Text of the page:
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Understanding the Chinese Mind: The Philosophical Roots

Oxford University Press (1989)

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  1. Mapping One World: Religion and Science From an East Asian Perspective.Shin Jaeshik - 2016 - Zygon 51 (1):204-224.
    This article aims to delineate a model of religion-science relationship from an East Asian perspective. The East Asian way of thinking is depicted as nondualistic, relational, and inclusive. From this point of view, most current Western discourses on the religion-science relationship, including the interconnected models of Pannenberg and Haught, are hierarchical, intellectually centered, and have dualistic tendencies. Taking religion and science as mapping activities, “a multi-map model” presents nonhierarchical, historical, social, multidimensional, communal, and intimate dimensions of the religion-science relationship.
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  • Intellectual Property Rights and Chinese Tradition Section: Philosophical Foundations.John Alan Lehman - 2006 - Journal of Business Ethics 69 (1):1-9.
    Western attempts to obtain Chinese compliance with intellectual property rights have a long history of failure. Most discussions of the problem focus on either legal comparisons or explanations arising from levels of economic development (based primarily on the example of U.S. disregard for such rights during the 18th and 19th centuries). After decades of heated negotiation, intellectual property rights is still one of the major issues of misunderstanding between the West and the various Chinese political entities. This paper examines the (...)
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  • Traditional Chinese Thought: Philosophy or Religion?Jana S. Rosker - 2009 - Asian Philosophy 19 (3):225-237.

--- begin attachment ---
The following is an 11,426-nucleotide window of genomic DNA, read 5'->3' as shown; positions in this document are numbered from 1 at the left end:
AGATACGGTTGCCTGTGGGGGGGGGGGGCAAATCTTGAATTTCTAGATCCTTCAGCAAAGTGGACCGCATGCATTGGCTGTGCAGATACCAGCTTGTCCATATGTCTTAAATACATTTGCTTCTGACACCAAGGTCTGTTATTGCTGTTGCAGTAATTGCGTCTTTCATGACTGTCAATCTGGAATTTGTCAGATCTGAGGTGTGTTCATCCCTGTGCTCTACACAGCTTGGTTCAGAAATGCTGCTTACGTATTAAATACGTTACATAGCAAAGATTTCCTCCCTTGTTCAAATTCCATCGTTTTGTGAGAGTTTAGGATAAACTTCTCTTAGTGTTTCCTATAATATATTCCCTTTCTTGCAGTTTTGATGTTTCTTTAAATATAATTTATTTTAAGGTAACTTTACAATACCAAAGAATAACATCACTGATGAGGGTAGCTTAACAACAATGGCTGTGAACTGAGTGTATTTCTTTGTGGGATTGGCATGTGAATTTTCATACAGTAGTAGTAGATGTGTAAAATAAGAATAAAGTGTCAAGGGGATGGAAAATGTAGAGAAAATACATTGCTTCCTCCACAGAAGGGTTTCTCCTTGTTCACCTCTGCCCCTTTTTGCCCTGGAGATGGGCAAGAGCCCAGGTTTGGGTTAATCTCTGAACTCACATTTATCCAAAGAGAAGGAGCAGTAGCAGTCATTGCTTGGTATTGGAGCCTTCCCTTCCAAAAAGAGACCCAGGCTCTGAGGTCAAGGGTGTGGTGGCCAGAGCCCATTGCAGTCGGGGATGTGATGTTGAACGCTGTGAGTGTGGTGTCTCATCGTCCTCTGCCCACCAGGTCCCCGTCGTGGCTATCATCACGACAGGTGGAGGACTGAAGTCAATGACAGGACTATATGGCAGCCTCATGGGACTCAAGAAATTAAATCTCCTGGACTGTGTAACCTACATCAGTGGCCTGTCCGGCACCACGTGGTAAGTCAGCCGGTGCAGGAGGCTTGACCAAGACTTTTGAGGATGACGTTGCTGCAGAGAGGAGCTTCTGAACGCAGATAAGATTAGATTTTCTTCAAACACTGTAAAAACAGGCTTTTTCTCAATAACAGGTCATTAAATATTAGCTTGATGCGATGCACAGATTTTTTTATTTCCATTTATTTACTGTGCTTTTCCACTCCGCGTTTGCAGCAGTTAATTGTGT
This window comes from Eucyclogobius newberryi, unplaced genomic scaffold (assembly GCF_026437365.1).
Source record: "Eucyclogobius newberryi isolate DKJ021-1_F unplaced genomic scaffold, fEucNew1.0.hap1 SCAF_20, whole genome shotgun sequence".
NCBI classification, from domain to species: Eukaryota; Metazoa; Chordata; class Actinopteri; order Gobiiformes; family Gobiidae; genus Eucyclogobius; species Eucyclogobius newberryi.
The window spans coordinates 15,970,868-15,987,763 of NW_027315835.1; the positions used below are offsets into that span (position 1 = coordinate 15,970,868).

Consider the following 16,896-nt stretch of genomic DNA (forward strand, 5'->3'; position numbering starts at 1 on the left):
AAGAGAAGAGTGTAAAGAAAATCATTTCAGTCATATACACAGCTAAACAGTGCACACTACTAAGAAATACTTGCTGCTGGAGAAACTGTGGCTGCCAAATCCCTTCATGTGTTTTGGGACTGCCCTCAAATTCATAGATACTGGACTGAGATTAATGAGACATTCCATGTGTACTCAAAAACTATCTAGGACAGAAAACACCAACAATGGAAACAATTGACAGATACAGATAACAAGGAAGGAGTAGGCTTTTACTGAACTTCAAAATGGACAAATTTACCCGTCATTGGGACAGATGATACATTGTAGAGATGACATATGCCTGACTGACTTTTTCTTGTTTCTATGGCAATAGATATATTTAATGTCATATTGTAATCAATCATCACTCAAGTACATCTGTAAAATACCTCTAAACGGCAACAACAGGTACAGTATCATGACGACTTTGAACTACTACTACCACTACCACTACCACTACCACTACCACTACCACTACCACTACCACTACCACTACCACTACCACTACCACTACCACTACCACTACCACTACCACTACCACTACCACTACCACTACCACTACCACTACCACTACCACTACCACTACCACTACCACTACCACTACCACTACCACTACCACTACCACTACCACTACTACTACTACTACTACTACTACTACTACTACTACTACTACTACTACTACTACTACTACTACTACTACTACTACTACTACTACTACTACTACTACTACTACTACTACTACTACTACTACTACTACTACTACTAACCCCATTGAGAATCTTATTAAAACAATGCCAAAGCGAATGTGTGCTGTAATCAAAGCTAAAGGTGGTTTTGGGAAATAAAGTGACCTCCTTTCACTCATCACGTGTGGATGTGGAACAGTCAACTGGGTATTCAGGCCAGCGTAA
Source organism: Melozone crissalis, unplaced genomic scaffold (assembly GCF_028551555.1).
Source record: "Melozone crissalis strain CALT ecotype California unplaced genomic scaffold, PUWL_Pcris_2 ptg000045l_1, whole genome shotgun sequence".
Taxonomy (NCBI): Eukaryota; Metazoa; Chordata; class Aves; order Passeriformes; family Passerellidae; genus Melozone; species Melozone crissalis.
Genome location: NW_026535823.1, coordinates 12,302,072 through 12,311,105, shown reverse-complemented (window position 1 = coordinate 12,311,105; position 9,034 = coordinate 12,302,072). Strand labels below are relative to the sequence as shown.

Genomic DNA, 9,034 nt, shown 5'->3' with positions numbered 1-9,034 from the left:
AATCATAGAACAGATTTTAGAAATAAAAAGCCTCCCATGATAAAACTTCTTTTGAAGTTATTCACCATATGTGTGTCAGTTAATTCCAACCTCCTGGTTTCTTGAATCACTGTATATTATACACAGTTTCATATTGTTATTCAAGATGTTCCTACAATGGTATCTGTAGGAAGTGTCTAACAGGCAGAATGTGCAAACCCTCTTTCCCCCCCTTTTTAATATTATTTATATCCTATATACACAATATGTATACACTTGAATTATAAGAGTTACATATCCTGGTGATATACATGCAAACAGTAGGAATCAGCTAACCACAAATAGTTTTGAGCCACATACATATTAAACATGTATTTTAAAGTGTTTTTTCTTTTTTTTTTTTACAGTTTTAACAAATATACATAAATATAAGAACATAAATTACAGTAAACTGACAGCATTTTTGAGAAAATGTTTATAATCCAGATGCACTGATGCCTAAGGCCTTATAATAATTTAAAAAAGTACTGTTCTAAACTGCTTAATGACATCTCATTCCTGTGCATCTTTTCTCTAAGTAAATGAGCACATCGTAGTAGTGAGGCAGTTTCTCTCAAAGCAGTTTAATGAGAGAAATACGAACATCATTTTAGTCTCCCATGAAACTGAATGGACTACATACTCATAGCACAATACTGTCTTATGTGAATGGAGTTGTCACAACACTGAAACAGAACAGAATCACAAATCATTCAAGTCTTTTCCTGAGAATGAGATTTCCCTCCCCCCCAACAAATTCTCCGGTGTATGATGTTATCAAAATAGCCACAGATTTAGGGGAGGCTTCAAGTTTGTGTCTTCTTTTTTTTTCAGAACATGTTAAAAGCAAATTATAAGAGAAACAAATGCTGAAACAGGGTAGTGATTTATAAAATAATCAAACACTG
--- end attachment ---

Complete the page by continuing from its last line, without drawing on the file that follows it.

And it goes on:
Contemporary theoretical streams in sinology and modern Chinese philosophy have devoted increasing attention to investigating and comparing the substantial and methodological assumptions of the so-called 'Eastern' and 'Western' traditions. In spite of the complexity of these problems, the most important methodological condition for arriving at some reasonably valid conclusions will undoubtedly be satisfied if we consciously endeavor to preserve the characteristic structural blocks and observe the specific categorical laws of the cultural contexts being discussed. Whenever sinologists speak of Chinese philosophy, (...)
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  • The Golden Rule as the Core Value in Confucianism & Christianity: Ethical Similarities and Differences.Robert E. Allinson - 1992 - Asian Philosophy 2 (2):173 – 185.
    One side of this paper is devoted to showing that the Golden Rule, understood as standing for universal love, is centrally characteristic of Confucianism properly understood, rather than graded, familial love. In this respect Confucianism and Christianity are similar. The other side of this paper is devoted to arguing contra 18 centuries of commentators that the negative sentential formulation of the Golden Rule as found in Confucius cannot be converted to an affirmative sentential formulation (as is found in Christianity) without (...)
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  • White Horse Not Horse: Making Sense of a Negative Logic.Whalen Lai - 1995 - Asian Philosophy 5 (1):59 – 74.
    Abstract Kung?sun Lung's thesis on ?White Horse [is] not Horse? has been solved by A. C. Graham on the basis of a part/whole logic and by Chad Hansen on that and a ?mass?noun? hypothesis. We present it as a case of reducing White Horse to its two most telling marks and then, on the basis of the good Sense (instead of Reference) in a Negative Logic?the pragmatics of locating X as the remainder left over when all non?X's have been removed?show (...)
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  • Practising to Know: Practicalism and Confucian Philosophy.Stephen Hetherington & Karyn Lai - 2012 - Philosophy 87 (3):375-393.
    For a while now, there has been much conceptual discussion about the respective natures of knowledge-that and knowledge-how, along with the intellectualist idea that knowledge-how is really a kind of knowledge-that. Gilbert Ryle put in place most of the terms that have so far been distinctive of that debate, when he argued for knowledge-how's conceptual distinctness from knowledge-that. But maybe those terms should be supplemented, expanding the debate. In that spirit, the conceptual option of practicalism has recently entered the fray. (...)
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